World Colonial

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Everything posted by World Colonial

  1. Yes, I understand your point but this can be said of anything. I keep on hearing that some ultra-affluent random buyer can't hardly wait to buy some luxury item (a coin and now a stamp) which has no status value to them and no utility. How often does life work that way? The probability isn't much better than being struck by lightning or winning the lottery, literally. I'm not denying a block isn't worth some premium to the individual stamps but if the estimate is going to be met, the probability is that it is going to be a current stamp collector. In the $12MM range, whether
  2. It is presumably the most valuable circulated coin available but I still think it should be worth more than other more common coins in higher or much higher quality. Same opinion for the 1861 CSA half dollar and numerous others.
  3. So it is a block of four being auctioned here? No way I see this being worth $12 million. It's a ridiculous price.
  4. This is how collectors overwhelmingly see collecting and there is no reason to believe it's going to change. Coin collectors are collecting physical objects, so if you don't have physical possession, what's the point in collecting at all? Many collectors (including me) have some or all of their collection is a SDB but the difference is psychological, not objective. It's also my inference that the perceived necessity of doing this (for financial reasons) is a negative for many collector's collecting experience. This isn't discussed much on coin forums but I know it is for me. If yo
  5. Sports is also in a long term bubble: franchise values, media contracts, player salaries, ticket prices and yes, sports memorabilia including cards. When it bursts (which it will with a vengeance once the financial mania and fake economy supporting it also burst), prices and values are going to plummet. I covered this partly in a prior post here. I remember both those prices but don't have access to the population counts or at least I don't know of it. Jordan has always been popular but heard his increased last year when ESPN showed a documentary of his playing career when the NBA wasn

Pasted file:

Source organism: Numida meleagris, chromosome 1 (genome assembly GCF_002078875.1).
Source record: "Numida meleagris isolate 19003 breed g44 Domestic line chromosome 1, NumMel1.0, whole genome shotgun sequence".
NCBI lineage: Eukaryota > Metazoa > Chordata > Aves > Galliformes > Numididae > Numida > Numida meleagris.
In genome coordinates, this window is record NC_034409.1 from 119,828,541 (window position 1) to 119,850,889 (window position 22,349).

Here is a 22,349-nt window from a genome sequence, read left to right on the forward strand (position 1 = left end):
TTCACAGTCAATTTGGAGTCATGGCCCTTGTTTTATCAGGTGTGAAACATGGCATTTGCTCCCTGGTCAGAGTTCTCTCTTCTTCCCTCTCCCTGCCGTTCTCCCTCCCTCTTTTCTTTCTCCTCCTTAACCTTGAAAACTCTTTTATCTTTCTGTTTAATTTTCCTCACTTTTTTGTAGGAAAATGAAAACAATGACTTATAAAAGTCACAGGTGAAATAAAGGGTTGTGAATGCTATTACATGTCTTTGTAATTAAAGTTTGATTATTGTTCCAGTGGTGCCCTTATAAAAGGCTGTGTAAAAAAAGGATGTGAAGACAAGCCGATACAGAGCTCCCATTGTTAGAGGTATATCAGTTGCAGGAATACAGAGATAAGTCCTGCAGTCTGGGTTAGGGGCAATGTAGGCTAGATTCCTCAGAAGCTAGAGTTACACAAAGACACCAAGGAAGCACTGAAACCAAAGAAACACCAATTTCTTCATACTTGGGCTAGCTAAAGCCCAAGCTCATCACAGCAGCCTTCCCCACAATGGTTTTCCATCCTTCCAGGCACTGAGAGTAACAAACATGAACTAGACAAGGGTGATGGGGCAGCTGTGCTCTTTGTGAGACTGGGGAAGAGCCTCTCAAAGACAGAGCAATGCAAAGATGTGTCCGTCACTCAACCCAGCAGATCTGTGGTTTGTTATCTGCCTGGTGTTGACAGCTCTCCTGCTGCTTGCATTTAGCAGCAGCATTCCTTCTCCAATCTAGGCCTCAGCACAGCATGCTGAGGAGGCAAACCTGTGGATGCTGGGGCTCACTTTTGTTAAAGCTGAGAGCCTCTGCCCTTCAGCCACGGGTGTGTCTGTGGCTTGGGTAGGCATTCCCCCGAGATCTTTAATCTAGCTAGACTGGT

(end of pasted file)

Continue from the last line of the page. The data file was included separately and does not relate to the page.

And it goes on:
6. If you mean the "real thing" and not NFT, I still think the modern art selling for record prices is mostly actually garbage and I am dubious that hardly any of it has longer term staying power. Are any of these "artists" really going to be the next Picasso? I don't even like his art but "get" the relative prices paid for his works. The worst and even much of this cr*p reminds me of an "art" object my employer owned which was displayed by the outside entranceat one of facilities. Well, the maintenance person (presumably a Latino since this was in Miami) "mistook" it as garbage and thre
  7. Yes, a few threads on this on the PCGS forum, including one discussing the prospects for coins. As far as I am concerned, NFT are the worst manifestation of the hare brained speculation which has been going in the seemingly never ending mania. Not the most overpriced, but worst.